Impressions: BlazBlue: Cross Tag Battle – Distortion Finish

I have been playing the BlazBlue series since the first title, Calamity Trigger, which released in 2009. While I get excited for every new entry in the series, I usually expect more of the same, albeit a few added features, in every sequel. It seems that may be changing.

The newest entry in the series is BlazBlue: Cross Tag Battle. A 2v2 2-D fighter, Cross Tag Battle is a mashup title featuring characters from the BlazBlue universe, Persona 4 Arena, Under Night In-Birth and the RWBY animated series. The game changes up the normal formula expected from BlazBlue, making it a little simpler while still keeping the series’ identity.

The beta for Cross Tag Battle was held recently, giving us our best look at the title so far. While the game is entertaining and fun, there were some issues that I ran into when trying it out.

The Good

Beautiful Visuals – If there is one thing that developer Arc System Works is good at, it is making their fighters look amazing. From Guilty Gear to BlazBlue to Dragon Ball FighterZ, every game that the developer puts out looks great. Cross Tag Battle is no exception.

I was playing the beta on the Switch, and Cross Tag Battle looks good both docked and in handheld mode. The 2-D sprites and 3-D backgrounds are beautiful, and look great in movement. Some character designs have been changed slightly in order to match the BlazBlue art style, but they do fit. This includes the RWBY characters, who are taller, and a few of the Under Night characters, who were redrawn to match the BlazBlue look. Waldstein is one such character, who was drawn to be a bit bigger. Cross Tag Battle is incredibly pleasing to look at, and moves incredibly smooth. Arc System Works has made another beautiful looking fighter.

Simple Yet Complex Combat – Anyone who has played a BlazBlue game can tell you that they are incredibly difficult. There is a lot to these games, which can be combo heavy. While there are some complexities to Cross Tag Battle, the game is much more inviting to fighting game beginners than past titles have been. One example that can be seen is in the controls. Where regular BlazBlue games featured three attack buttons and a button that had an ability unique to every character, Cross Tag Battle only features two attack buttons. The other face buttons are the same for all fighters: one for switching between characters and another that initiates Cross Combos and special attacks. It is a simple set-up that can help beginners.

Despite the controls being much simpler than previous BlazBlue titles, there is still enough depth for more experienced players. There are different systems to master, whose timing in battle has to be learned. Learning to utilize these mechanics takes some practice, and can be enough complexity even for those who have played 2-D fighters before.

The Music – The music in Cross Tag Battle is just as good as any other game in the series. However, the music this time is a little different. Rather than using music from just the BlazBlue series, Cross Tag Battle also utilizes music from the other games whose characters appear in the title. The music does a good job of pumping you up right before a match, especially the RWBY tracks. It is good fighting music, as it has a heavy drive to it and compliments the action going on. Arc System Works did a good job of picking pieces that help drive the combat and are also subtle while the match goes on.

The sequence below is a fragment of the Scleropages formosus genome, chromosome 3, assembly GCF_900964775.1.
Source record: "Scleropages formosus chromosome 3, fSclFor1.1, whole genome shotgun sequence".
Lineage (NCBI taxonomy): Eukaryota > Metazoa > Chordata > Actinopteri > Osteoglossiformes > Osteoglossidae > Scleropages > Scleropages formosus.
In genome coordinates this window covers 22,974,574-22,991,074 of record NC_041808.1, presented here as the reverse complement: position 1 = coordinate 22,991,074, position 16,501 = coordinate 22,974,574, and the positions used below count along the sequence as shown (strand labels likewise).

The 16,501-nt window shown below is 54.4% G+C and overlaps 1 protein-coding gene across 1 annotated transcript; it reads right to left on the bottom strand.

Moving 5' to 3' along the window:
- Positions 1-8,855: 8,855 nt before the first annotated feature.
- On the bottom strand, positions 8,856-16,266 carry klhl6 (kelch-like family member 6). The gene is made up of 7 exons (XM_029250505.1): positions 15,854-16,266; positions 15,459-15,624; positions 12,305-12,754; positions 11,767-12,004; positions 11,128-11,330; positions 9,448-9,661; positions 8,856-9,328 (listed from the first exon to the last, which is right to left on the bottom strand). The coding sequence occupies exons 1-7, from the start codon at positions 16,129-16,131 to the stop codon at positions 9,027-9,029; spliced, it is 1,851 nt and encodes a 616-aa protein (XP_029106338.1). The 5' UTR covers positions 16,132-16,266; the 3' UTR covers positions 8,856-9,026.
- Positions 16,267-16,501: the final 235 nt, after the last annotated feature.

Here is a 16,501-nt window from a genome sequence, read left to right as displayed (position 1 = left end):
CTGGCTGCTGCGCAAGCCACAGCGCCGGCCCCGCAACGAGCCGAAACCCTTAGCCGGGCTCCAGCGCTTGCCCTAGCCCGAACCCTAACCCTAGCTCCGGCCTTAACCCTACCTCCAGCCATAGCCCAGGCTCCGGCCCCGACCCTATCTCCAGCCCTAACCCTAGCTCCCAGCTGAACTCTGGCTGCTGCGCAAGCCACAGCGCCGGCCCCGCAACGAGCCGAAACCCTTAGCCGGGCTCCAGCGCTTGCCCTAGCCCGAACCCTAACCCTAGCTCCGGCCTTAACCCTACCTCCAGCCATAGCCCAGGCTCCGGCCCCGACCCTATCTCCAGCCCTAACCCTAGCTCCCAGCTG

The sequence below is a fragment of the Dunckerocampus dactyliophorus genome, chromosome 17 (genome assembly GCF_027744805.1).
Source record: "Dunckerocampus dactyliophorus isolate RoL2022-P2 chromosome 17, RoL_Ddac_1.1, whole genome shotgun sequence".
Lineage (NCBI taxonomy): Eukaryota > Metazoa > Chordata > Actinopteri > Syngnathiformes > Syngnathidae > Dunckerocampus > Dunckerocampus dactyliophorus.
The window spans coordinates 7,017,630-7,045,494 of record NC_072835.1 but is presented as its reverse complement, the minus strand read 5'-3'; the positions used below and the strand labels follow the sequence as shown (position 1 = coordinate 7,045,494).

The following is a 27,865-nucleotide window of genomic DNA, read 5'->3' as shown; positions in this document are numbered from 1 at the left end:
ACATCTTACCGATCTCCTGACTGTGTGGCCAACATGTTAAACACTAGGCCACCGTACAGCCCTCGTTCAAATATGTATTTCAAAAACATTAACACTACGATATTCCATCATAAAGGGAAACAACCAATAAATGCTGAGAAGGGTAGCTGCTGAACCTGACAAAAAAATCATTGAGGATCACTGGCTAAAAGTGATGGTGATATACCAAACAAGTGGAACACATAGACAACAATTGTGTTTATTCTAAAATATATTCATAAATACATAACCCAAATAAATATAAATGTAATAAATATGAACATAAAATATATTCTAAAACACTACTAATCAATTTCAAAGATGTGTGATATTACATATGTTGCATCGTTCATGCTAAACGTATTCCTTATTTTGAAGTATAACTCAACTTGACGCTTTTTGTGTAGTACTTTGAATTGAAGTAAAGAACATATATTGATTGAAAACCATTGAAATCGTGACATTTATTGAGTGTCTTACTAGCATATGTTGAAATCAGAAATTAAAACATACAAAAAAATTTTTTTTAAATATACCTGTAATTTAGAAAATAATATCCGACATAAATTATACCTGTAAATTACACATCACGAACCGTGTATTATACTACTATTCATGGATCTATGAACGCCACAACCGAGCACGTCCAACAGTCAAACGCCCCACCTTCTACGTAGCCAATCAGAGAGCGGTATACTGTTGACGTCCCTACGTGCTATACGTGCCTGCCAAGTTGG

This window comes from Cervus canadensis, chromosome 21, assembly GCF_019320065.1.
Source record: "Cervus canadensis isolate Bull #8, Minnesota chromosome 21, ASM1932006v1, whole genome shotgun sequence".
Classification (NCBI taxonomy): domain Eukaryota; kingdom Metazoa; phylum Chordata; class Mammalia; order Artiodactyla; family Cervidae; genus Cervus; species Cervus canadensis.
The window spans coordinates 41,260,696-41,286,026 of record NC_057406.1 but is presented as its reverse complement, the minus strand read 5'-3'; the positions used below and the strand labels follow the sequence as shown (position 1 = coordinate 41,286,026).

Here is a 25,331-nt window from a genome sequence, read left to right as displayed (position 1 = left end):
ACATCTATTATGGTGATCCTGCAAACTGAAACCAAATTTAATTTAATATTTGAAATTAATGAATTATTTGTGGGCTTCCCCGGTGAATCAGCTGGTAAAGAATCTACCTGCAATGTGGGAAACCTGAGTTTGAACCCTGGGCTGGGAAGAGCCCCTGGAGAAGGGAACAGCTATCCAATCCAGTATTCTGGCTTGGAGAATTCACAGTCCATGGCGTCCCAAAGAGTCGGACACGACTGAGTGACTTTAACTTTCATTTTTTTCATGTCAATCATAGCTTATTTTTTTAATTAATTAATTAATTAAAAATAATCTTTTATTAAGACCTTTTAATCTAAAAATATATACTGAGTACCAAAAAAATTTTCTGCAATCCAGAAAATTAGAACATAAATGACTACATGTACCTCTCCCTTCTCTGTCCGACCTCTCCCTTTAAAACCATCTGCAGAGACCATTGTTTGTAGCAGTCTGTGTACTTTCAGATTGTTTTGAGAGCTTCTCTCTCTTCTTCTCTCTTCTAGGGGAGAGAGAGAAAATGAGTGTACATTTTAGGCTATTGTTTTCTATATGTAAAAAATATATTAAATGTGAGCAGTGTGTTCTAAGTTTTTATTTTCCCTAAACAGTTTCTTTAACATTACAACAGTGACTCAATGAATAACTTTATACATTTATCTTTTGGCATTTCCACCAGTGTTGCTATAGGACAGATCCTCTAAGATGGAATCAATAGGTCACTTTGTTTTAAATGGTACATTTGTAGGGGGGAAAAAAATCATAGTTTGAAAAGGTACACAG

The Bad

Server Issues – The one set of issues that I ran into during the BlazBlue: Cross Tag Battle beta had to do with the servers. As this was a beta, I was expecting some issues, but it  was bad even for a beta. There were consistent lag spikes, and some games were so choppy that it was almost impossible to play. I tried different lobbies to test them, but the lag issues were consistent all across the board. As the beta went on, some of these issues were taken care of, but there were still severe lag spikes by the end.

I also had issues finding matches. In some lobbies I would sit waiting for another player to come and challenge me. This would happen even in full lobbies. Loading times for matches were also sometimes long (I once waited for around five minutes for a match to start). Since matches can be rather short (some are over in less than 30 seconds), these long load times can be frustrating. This is something that I really hope is fixed when the game releases.

Preliminary Thoughts

Overall, BlazBlue: Cross Tag Battle is shaping out to be a solid fighter. Though the beta did have its problems, Cross Tag Battle was still enjoyable. If Arc System Works can address the problems that the beta presented, we will have another great fighter to enjoy. I have loved every BlazBlue title that has released, and it is looking like I will also be happy with Cross Tag Battle. I am sure that this will be the fighter that I have been waiting for.

BlazBlue: Cross Tag Battle releases on June 5 for PC, PlayStation 4, and Switch.

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